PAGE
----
Yanks Not On The Ball
The New York Yankees might be scoring runs on the field, but when it comes to lobbying in Albany the team just cant seem to play by the rules. And now, with three strikes against it, the team could be fined up to $25,000.
The Yanks have neglected to file required state lobbying reports on time for the past three years. Last year, the teams report was filed 144 days late.
The Yankees were not alone. A total of 36 organizations, which hire lobbyists to push their issues in Albany, filed tardy reports.
The problem, according to the states Temporary Commission on Lobbying, is new rules that went into effect late last year. The new rules toughen reporting requirements, and require firms that hire lobbyists to file even when they do not lobby on any particular issue. The commission will be holding a hearing to determine how large a fine to assess against the Yankees and the other miscreants.
Sen. Bob Kerry of Nebraska raised the bar among city colleges when he was named Prez of The New School earlier this year.
Hunter Colleges top post has been vacant since ex-prez David Caputo moved on to a similar post at Pace University last year, but thats reportedly about to change.
Sources say Reba White Williams, who last year spent a whopping sum of money on her losing campaign for City Council, has emerged as the person with the best shot for the Hunter job.
Williams has an undergraduate degree from Duke, a Harvard MBA, two masters from Hunter, a PhD from City College, and is back at Hunter taking more classes. Hunters Board of Trustees is reportedly working feverishly to get Williams out of the classroom, and into the Presidents Office.
"Rebas fundraising skills couldnt possibly have anything to do with her becoming Hunters next president, could it?" quipped one East Side academic.
The only "Boss" in town this week was Bruce Springsteen, and he put on quite a show. Meanwhile, Yankees "Boss," George Steinbrenner, took center stage in Beantown, plotting his latest coup on those in his employ.
Sources tell NYConf "theres more than meets the eye" in Steinbrenners presence at Fenway Park to monitor the struggling Yankees take on the Bosox. "George had commitments in the city to lend his support to charity, but diversions could not wrest him away from the team."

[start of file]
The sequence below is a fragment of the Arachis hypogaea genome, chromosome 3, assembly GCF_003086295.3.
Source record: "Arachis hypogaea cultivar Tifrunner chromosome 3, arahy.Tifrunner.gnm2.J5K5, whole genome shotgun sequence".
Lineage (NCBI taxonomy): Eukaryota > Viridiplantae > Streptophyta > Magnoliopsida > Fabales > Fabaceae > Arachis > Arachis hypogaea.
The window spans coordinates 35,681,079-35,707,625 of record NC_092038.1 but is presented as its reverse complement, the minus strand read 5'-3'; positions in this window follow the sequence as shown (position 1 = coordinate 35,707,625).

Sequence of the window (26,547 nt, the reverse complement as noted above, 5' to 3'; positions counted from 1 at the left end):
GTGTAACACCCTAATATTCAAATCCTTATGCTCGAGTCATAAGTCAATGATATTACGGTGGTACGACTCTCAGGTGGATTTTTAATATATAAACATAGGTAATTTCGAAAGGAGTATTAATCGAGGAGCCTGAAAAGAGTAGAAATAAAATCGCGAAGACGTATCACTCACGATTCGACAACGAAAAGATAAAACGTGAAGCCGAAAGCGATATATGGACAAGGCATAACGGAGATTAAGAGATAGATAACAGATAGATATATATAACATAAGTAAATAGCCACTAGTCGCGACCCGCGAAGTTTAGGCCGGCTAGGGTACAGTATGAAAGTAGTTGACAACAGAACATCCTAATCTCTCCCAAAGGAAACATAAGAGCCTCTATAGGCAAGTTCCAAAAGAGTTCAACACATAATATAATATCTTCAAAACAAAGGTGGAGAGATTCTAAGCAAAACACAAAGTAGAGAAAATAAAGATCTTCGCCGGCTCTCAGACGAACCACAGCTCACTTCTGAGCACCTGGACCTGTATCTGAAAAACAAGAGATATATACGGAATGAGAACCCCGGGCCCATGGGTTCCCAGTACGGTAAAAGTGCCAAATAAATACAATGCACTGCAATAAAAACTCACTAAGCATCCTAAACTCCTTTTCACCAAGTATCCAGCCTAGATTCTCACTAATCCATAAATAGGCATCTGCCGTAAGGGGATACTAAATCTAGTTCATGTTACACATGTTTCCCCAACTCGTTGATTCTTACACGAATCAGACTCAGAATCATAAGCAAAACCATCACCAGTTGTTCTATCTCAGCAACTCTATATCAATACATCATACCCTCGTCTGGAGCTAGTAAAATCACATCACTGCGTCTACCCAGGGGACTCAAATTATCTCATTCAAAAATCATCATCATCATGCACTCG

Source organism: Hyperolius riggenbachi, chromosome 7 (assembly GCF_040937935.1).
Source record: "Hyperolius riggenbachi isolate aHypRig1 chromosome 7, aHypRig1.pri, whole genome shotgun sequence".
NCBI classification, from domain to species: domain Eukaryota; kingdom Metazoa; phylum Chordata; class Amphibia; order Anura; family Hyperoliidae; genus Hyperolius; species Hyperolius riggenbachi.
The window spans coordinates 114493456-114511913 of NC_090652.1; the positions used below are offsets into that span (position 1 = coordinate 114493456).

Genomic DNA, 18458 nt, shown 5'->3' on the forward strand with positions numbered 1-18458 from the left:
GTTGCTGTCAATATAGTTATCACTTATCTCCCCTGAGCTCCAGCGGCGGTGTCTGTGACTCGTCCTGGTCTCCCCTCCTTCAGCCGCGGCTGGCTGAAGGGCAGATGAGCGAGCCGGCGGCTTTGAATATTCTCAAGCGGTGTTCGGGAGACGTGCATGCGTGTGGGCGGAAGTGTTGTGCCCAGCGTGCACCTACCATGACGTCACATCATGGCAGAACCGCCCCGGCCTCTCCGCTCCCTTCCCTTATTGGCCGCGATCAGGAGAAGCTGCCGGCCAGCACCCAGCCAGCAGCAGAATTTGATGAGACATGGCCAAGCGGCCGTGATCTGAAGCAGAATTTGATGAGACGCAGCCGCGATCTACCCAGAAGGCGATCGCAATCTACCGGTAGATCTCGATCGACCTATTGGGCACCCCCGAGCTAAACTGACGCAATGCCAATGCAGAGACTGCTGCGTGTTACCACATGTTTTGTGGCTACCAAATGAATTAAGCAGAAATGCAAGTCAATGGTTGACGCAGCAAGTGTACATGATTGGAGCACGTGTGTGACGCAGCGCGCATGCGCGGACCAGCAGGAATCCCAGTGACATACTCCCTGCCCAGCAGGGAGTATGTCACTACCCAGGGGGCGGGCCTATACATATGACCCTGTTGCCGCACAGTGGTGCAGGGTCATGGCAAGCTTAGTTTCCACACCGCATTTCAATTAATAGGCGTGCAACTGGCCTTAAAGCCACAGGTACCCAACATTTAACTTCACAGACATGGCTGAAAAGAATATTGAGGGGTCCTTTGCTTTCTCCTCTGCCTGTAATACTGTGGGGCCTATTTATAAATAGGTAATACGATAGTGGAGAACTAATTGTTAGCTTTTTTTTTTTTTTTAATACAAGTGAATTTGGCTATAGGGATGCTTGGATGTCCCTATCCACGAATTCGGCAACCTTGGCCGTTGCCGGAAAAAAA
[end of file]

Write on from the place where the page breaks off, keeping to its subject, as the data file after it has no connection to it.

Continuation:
Steinbrenners maneuvers are reportedly far more wide-reaching than adding a bat to the lineup, or some youth to a rapidly aging pitching staff. One source said, "Each move that George is making now is to leverage the Yankees into a better position to raise as much private money as possible to get a new Yankee Stadium built on Manhattans West Side. Hes probably not going to get the money from the city, so George is after his friends to put up the money to make it happen."
Although a lot of names of players have been rumored to be coming to New York, sources say that "George will not rest, and will be willing to overspend for $ammy $osa to come to the Yankees, and better his chances at getting a stadium in Manhattan."
NYPD Phone Home
Cops who were assigned on Sunday, June 11 to traffic posts and some spots inside Central Park tell us that they would not have been able to help victims in the "water wilding" incident even if they wanted to.
Insiders tell us that about one out of six cops in the park detail were sent out on the street without a radio.
"There were maybe three or four cops assigned to traffic around the park who were issued radios," sources told NYConf. "The rest of us were told to go out and direct traffic just to direct traffic, thats all.
"Its my guess that they think you dont need a radio to work a traffic detail," one source said.
It seems that the extra cops assigned to the Central Park detail on June 11 caused a crunch for radios a precious commodity at precincts citywide. Quite often, were told, radios are down for repair, or precincts arent issued enough battery packs. That makes it necessary for radio car partners to share a mobile radio for their tour of duty.
"When you try to stretch the radio supply, somebody goes out without one," inside sources said.
Each precinct used to have someone in-house who knew how to make minor repairs to the radios. But that changed in about 1997, when an order was issued for all defective radios to be sent to a central repair. And it takes forever to get them there and get them back, the sources said.
One group of cops recalled a fellow officer who was on a scooter inside the park at the time of the attack and ran into trouble when he stepped in to help a victim.
"He had a radio and called for help when the crowd surrounded him," the sources said. "But they became more aggressive, rocked the scooter and harassed the cop until backup got there," they said.
"It was scary."
What would they have done to a cop who was out there without a radio, unable to call for help?
As if real estate mogul Donald Trump needed any more ego-inflating, The UJA-Federation of New York saluted Trump with the "Hotel and Real Estate Visionary of the Century Award" at a reception at The Pierre on Wednesday. The event attracted high-profile names such as Morgenthau, Tisch, and Baldwin. The speakers spent as much time roasting The Donald as they did specifying what he did to earn his honor. The theatre-producing husband and wife team of Fran and Barry Weissler hypothesized names of a musical about Trump that they could bring to Broadway. "Hair" and "Rent" were two of the names that the two admittedly unfunny Nichols & May wannabes came up with.
Reacting to the festivities, one high-level UJA official said, "Frankly, I have no idea why were even giving this award to Mr. Trump, tonight."
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